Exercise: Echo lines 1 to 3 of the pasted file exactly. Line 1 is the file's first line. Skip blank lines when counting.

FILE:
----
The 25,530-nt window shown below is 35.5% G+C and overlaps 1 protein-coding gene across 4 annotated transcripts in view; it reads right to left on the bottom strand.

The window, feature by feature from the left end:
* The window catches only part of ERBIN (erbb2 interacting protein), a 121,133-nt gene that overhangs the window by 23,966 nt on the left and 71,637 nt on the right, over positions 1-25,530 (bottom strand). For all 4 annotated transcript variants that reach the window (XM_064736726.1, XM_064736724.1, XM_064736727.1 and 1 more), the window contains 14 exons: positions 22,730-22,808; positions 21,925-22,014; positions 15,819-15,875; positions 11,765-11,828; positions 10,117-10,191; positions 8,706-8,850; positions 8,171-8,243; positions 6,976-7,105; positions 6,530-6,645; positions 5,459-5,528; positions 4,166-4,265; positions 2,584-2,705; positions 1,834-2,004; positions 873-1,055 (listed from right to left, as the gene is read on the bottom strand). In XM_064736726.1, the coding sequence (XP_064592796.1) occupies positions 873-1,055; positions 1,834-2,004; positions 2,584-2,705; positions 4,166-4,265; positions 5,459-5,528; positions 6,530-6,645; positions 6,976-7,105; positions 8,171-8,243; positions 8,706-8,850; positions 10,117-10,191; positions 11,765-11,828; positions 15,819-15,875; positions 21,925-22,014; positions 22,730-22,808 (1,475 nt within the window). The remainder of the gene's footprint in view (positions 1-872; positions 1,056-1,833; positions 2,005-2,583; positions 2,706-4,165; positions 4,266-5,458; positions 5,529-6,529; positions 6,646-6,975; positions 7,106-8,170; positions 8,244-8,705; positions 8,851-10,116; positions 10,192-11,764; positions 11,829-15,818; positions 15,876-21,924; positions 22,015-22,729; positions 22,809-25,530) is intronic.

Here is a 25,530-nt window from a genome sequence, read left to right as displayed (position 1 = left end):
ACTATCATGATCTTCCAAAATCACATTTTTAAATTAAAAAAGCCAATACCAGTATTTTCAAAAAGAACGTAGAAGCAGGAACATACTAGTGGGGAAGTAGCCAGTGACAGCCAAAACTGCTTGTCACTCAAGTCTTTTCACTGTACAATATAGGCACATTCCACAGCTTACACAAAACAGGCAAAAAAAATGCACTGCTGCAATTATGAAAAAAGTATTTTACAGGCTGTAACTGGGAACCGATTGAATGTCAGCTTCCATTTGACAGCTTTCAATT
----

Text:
The 25,530-nt window shown below is 35.5% G+C and overlaps 1 protein-coding gene across 4 annotated transcripts in view; it reads right to left on the bottom strand.

The window, feature by feature from the left end:
* The window catches only part of ERBIN (erbb2 interacting protein), a 121,133-nt gene that overhangs the window by 23,966 nt on the left and 71,637 nt on the right, over positions 1-25,530 (bottom strand). For all 4 annotated transcript variants that reach the window (XM_064736726.1, XM_064736724.1, XM_064736727.1 and 1 more), the window contains 14 exons: positions 22,730-22,808; positions 21,925-22,014; positions 15,819-15,875; positions 11,765-11,828; positions 10,117-10,191; positions 8,706-8,850; positions 8,171-8,243; positions 6,976-7,105; positions 6,530-6,645; positions 5,459-5,528; positions 4,166-4,265; positions 2,584-2,705; positions 1,834-2,004; positions 873-1,055 (listed from right to left, as the gene is read on the bottom strand). In XM_064736726.1, the coding sequence (XP_064592796.1) occupies positions 873-1,055; positions 1,834-2,004; positions 2,584-2,705; positions 4,166-4,265; positions 5,459-5,528; positions 6,530-6,645; positions 6,976-7,105; positions 8,171-8,243; positions 8,706-8,850; positions 10,117-10,191; positions 11,765-11,828; positions 15,819-15,875; positions 21,925-22,014; positions 22,730-22,808 (1,475 nt within the window). The remainder of the gene's footprint in view (positions 1-872; positions 1,056-1,833; positions 2,005-2,583; positions 2,706-4,165; positions 4,266-5,458; positions 5,529-6,529; positions 6,646-6,975; positions 7,106-8,170; positions 8,244-8,705; positions 8,851-10,116; positions 10,192-11,764; positions 11,829-15,818; positions 15,876-21,924; positions 22,015-22,729; positions 22,809-25,530) is intronic.